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Transcranial Magnetic Stimulation (TMS)

What is Transcranial Magnetic Stimulation (TMS)?

TMS is a non-invasive brain stimulation treatment for patients with psychiatric or neurological disorders whose symptoms have not improved with routine care. The United States Food and Drug Administration (FDA) cleared TMS for treatment-resistant depression in 2008. Since then, the FDA has also cleared TMS for obsessive-compulsive disorder (OCD), migraine headaches, smoking addiction, and brain mapping before neurosurgery. The FDA has also granted TMS a breakthrough device designation for bipolar depression, but it has not yet cleared it for this indication.This page will focus on treatment-resistant depression, but feel free to contact us for more information about other disorders.

Why should I consider TMS?

Depression is among the leading causes of disability worldwide. Two out of three people taking antidepressant medications continue to experience symptoms of depression. Moreover, studies have shown that the probability of achieving complete symptom relief decreases with each new medication trial. TMS is a safe and effective treatment that can work even after psychotherapy and medications have not worked. Many patients consider TMS before esketamine or electroconvulsive therapy (ECT) because TMS does not require anesthesia, medication, or invasive procedures. TMS also has fewer side effects than esketamine or ECT, and patients can drive themselves to and from treatment.

How does TMS work?

TMS uses an electromagnetic coil to create magnetic pulses (similar to an MRI), which pass through the skull to stimulate the brain network involved in regulating mood. As such, it is generally not recommended for patients with seizure disorders or patients who have metal in the head area. Daily (weekday) treatment sessions for 4-6 weeks are typically required. During treatment sessions, patients recline in a chair while a TMS coil rests on the specific part of their head. The TMS coil makes a clicking sound and produces a tapping sensation when it is stimulating the brain. Patients are awake for the entirety of the session, which ranges from 3 to 37 minutes depending on the treatment protocol prescribed. Studies have shown that the antidepressant effects of TMS can last months or years after the acute series of treatments ends.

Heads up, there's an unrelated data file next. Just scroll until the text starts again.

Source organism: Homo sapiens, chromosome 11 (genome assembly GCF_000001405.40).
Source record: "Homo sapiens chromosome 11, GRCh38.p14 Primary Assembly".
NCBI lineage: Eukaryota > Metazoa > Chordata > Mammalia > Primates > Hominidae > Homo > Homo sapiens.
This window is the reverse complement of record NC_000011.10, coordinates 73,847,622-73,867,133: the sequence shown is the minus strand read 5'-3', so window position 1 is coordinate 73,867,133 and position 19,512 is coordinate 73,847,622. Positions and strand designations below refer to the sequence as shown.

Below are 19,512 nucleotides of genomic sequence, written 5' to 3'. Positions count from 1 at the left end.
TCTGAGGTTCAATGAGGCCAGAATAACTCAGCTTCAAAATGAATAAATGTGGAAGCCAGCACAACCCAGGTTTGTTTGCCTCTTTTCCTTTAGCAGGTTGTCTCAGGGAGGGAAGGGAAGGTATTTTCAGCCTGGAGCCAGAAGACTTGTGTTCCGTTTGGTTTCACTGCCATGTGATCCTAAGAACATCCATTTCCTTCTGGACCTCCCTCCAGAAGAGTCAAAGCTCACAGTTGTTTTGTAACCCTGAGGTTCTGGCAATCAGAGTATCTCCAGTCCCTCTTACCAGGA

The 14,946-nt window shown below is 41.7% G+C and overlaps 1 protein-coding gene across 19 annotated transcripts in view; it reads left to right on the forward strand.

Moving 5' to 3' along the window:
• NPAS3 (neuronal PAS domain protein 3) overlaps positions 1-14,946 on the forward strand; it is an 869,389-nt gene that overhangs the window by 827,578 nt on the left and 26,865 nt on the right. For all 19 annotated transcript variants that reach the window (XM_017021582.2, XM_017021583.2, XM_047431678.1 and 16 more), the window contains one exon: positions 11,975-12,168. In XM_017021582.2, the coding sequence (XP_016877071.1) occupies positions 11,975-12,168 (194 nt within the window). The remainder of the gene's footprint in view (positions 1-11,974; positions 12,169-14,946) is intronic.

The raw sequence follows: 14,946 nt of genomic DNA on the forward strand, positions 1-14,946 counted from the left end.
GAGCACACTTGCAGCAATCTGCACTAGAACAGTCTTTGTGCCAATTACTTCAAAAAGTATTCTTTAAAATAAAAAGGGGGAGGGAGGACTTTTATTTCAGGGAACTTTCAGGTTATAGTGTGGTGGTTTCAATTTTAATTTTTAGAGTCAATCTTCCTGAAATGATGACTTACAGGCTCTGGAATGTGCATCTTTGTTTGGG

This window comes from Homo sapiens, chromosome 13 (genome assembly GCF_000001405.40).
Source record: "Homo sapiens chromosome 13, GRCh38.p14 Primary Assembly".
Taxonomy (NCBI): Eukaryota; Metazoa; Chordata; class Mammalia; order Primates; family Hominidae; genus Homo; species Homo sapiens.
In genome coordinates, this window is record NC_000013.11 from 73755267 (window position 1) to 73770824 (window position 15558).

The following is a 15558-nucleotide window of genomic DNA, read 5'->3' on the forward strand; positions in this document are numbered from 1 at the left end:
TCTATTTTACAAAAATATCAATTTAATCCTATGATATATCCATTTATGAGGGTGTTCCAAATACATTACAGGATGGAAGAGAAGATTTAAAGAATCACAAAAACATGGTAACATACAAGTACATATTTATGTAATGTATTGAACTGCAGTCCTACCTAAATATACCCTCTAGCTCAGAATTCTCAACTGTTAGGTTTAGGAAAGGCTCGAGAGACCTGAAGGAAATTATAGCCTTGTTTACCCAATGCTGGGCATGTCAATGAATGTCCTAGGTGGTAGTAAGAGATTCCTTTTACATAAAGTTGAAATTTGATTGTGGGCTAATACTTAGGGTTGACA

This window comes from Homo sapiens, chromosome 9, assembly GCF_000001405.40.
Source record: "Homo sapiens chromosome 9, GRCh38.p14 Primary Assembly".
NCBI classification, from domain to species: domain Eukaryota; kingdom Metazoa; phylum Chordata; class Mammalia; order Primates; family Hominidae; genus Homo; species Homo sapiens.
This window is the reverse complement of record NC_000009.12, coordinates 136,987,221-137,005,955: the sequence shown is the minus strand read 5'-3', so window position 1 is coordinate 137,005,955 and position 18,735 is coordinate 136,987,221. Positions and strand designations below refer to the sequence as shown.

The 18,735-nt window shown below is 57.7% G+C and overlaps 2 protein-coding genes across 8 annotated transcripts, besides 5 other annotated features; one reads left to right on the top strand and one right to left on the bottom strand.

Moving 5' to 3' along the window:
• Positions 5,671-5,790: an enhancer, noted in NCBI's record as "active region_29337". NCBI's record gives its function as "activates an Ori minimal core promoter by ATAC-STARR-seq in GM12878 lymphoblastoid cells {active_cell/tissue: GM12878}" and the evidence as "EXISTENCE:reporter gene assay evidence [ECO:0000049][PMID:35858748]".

What are the common side effects of TMS?

Minor headache and lightheadedness are common side effects. A seizure is the most serious potential side effect associated with TMS. Studies have shown that TMS seizures are very rare, and most of them occur in patients who had identifiable risk factors for having a seizure. In fact, recent studies have shown that TMS is comparable to some antidepressant medications in terms of seizure risk.

Does insurance cover TMS?

Most insurance plans cover TMS after 2-4 antidepressant medication trials of adequate dose and duration.

Why choose the TMS Clinic at Brigham and Women’s Hospital?

  • Interdisciplinary team of neurologists and psychiatrists who are leaders in TMS, brain stimulation, and interventional psychiatry
  • Part of an innovative Center for Brain Circuit Therapeutics in the Hale Building for Transformative Medicine
  • Access to TMS clinical trials
  • Insurance authorization handled by administrative staff
  • Subsidized parking
  • Optimized to reduce exposure to the virus that causes COVID-19:
    • Remote consultations with new and established patients
    • Video monitoring during treatment
    • FDA-cleared TMS-Cobot, a robotic system that uses optical tracking or MRI neuronavigation to improve TMS precision and reduce exposure
    • Theta-burst stimulation, a treatment protocol that reduces treatment time without compromising treatment effectiveness

How do I schedule an appointment or refer a patient?

All patients must have a referring clinician, preferably someone with expertise in psychiatry. Referral methods are listed below:

For more information: Click for brochure, email, call 617-278-5598, or fax 617-525-0510.


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